The Worldwide Leader must be a miserable place to work, because Jay Bilas also was cranky all weekend. Bilas doesn't dig the expanded 68-team field. Makes the tournament weaker, he said. Which is absurd. The tournament needs more teams, not fewer. But we'll get to that soon enough. First, here's one of Bilas' whiny tweets about the good ol' days being long gone:
"1980: L'ville, UCLA, Purdue and Iowa in Final Four. Seeds were 2, 5, 6 and 8. Parity? If we have it now (which we don't), we had it then."
Actually, we didn't have it then, either. We've never had it. Not really. Here's the thing that Bilas and others who complain about the expanded format and the selection committee either don't realize or don't want to admit: 1980 was the anomaly. It was a happy, historic accident, not some regular occurrence. The parity Bilas referenced was never real. It's merely a creation of his failing memory.
Since 1980, there's only been one other year when no No. 1 seeds advanced to the Final Four. That happened in 2006 when 2, 3, 4, and 11 seeds reached the final weekend. Over that same 30-year span, just 13 schools - barely 10 percent of the Final Four participants during that period - had a No. 6 seed or worse. That's the way it's always been in college basketball. If you have a five seed or better, you have a good chance to reach the Final Four. If you have a No. 6 seed or worse, you don't. You can complain about it, but that won't change the fact that the elite teams have always advanced at a higher rate.
Despite Bilas and others romanticizing an era when the field was equally matched and every school had a shot to reach the Final Four - an era, again, that never truly existed - the madness and the fun of the tournament has never been about a low seed reaching the last weekend (though it's always fun to watch the George Masons and N.C. States make runs). It's really about those low seeds pulling upsets over storied teams during the tournament's always-unpredictable opening weekend.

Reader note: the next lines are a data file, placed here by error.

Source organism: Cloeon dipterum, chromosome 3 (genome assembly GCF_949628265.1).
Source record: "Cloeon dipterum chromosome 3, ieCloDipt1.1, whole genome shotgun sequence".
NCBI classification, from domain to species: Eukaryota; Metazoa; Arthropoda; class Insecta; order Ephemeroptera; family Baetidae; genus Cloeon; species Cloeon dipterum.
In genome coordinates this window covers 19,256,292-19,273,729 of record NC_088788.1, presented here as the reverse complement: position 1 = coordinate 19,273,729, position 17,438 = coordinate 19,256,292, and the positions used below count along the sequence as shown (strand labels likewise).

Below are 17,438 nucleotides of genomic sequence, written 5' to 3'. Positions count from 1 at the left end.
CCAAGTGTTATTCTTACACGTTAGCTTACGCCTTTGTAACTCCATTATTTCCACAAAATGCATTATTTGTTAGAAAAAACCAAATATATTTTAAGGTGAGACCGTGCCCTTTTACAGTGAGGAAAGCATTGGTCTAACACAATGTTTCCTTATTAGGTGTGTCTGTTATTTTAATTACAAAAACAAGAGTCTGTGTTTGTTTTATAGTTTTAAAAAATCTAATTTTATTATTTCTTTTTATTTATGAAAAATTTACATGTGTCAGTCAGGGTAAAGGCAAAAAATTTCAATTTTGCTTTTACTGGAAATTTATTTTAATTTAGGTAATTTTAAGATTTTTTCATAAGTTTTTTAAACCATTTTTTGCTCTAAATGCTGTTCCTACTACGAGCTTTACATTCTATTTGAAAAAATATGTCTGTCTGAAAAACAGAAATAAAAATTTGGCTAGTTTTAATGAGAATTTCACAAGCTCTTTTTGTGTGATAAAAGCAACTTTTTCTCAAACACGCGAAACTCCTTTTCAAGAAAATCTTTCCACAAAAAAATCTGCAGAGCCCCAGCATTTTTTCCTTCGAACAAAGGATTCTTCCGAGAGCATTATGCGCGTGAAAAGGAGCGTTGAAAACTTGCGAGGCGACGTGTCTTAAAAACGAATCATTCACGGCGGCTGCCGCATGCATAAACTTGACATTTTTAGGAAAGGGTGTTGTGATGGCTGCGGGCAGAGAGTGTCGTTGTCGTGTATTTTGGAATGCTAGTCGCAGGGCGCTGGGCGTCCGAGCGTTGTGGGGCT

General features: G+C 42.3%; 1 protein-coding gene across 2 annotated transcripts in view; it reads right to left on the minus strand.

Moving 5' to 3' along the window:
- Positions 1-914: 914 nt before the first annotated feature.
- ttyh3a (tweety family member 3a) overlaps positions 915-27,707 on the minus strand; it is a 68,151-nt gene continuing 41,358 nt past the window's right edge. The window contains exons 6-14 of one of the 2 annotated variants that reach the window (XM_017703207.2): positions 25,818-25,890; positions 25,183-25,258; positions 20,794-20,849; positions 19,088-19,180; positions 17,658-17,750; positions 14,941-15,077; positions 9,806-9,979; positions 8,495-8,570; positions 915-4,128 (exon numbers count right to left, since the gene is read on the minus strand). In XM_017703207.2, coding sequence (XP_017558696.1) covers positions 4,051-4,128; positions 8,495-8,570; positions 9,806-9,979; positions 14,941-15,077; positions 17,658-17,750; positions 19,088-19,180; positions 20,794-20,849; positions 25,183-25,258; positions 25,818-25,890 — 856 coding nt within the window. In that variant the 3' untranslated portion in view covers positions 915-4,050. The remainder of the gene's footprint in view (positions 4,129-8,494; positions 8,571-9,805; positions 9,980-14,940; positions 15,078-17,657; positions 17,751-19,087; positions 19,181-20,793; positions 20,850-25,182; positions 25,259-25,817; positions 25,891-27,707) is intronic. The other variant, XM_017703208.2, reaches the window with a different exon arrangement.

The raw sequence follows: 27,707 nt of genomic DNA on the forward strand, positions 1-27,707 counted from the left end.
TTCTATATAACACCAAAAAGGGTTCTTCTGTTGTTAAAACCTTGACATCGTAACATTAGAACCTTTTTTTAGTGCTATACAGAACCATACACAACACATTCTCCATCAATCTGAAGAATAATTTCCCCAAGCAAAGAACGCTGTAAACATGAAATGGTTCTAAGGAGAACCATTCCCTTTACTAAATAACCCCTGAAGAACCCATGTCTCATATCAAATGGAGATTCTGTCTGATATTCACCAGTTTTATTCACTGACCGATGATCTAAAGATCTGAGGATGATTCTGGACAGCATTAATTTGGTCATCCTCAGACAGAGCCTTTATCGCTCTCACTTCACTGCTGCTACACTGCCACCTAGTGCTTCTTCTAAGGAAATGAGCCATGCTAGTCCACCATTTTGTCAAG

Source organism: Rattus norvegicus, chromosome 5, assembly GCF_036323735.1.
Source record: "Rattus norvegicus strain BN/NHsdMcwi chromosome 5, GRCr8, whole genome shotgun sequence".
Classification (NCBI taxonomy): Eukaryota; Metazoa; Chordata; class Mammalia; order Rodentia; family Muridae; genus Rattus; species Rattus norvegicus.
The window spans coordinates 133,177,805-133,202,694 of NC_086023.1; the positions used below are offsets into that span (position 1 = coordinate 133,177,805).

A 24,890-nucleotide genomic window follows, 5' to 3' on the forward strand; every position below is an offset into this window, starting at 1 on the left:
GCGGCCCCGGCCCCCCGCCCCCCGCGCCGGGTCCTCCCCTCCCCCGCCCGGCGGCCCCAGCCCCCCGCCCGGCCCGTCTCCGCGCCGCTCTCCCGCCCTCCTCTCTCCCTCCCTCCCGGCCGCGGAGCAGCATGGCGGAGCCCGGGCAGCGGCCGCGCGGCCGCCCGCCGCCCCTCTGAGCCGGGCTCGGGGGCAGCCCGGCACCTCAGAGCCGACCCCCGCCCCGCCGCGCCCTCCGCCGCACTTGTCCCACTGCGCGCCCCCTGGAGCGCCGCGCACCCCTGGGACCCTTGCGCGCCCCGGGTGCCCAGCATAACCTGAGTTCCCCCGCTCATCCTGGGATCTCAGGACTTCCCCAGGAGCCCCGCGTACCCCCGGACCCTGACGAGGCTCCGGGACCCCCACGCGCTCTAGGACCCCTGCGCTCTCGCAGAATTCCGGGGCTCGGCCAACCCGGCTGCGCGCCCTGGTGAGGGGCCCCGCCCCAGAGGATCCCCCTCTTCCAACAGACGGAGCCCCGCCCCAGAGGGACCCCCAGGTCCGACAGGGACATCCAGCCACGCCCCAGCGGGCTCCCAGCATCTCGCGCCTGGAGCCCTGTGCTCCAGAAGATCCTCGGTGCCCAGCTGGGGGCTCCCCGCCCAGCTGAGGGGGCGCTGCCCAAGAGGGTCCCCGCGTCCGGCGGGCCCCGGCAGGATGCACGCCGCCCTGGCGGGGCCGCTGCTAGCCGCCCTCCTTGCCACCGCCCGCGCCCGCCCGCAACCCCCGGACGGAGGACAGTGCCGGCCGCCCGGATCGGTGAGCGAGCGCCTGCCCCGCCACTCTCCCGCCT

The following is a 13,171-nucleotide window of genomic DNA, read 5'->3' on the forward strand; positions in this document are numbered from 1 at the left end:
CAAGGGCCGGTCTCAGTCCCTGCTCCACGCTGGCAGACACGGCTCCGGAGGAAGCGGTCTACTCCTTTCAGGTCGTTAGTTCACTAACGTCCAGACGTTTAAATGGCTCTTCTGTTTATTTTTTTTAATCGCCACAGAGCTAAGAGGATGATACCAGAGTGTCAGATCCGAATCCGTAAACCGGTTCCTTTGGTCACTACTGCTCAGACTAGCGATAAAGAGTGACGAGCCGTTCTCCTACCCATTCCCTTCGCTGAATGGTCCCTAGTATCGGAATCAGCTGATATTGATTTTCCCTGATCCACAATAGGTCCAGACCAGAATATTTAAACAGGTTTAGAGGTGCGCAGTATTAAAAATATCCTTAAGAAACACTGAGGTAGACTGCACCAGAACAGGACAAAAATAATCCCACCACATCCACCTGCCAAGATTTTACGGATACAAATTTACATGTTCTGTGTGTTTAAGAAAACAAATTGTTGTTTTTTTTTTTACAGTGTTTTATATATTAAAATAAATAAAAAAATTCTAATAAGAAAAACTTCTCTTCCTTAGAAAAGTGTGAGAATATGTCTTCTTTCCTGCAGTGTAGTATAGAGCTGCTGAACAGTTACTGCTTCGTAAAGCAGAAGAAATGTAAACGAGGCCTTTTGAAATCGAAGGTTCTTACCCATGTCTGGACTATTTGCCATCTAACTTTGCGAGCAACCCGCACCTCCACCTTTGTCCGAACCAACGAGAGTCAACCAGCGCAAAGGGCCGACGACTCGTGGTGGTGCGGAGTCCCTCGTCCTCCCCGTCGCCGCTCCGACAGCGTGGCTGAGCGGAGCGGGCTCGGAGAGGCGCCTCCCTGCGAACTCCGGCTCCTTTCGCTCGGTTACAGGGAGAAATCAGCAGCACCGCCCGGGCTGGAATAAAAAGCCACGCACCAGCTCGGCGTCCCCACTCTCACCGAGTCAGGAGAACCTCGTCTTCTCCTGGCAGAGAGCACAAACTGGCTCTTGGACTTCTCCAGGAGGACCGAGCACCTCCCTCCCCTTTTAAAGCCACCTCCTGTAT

The tournament is great because of the unexpected moments: No. 13 Morehead State getting past No. 4 Louisville, for example. Which is why - and I've never written this before and likely won't ever write it again - Bob Knight was right. He told the Chicago Tribune last Monday that the NCAA should add more teams - a lot more teams.
"These [three] teams that they added this year, that's a nickel-and-dime operation," said the curmudgeonly Hall of Fame coach, who still refuses to give Mr. Rogers his sweater back after all these years. "I say the heck with it. Play 64 games on Monday and Tuesday evening and then take the 64 winners and seed them just like you do now. In two days you are down to the 64 anyway. That way there are no complaints about teams such as Colorado who should have been in the field but didn't get a spot."
I wonder if he actually said "to heck with it." I suspect the original language was more colorful and someone cleaned it up for the kids. Newspapers are family enterprises and all that.
Word choice aside, Knight made a good point. If the NCAA folded in more teams, the tournament could still be down to the original 64-school format by Thursday of the opening weekend. Only the fringe schools desperate to be included in the postseason bacchanalia would have to play extra games. In exchange, gluttonous hoop heads everywhere would be fed more of a good thing - extra schools to play potential spoilers.
The elite teams almost always make the tournament. This year, of the 10 teams with the most tournament wins ever, only Indiana missed out on the Big Dance. Why not sprinkle in a few - or a lot - more Morehead States and make the top-tier squads sweat it out? Uncomfortable coaches, after all, make for great entertainment. We were reminded of that over the weekend. Rick Pitino looked like he had a better time at that blackmail trial.
Contact columnist John Gonzalez at 215-854-2813 or firstname.lastname@example.org.
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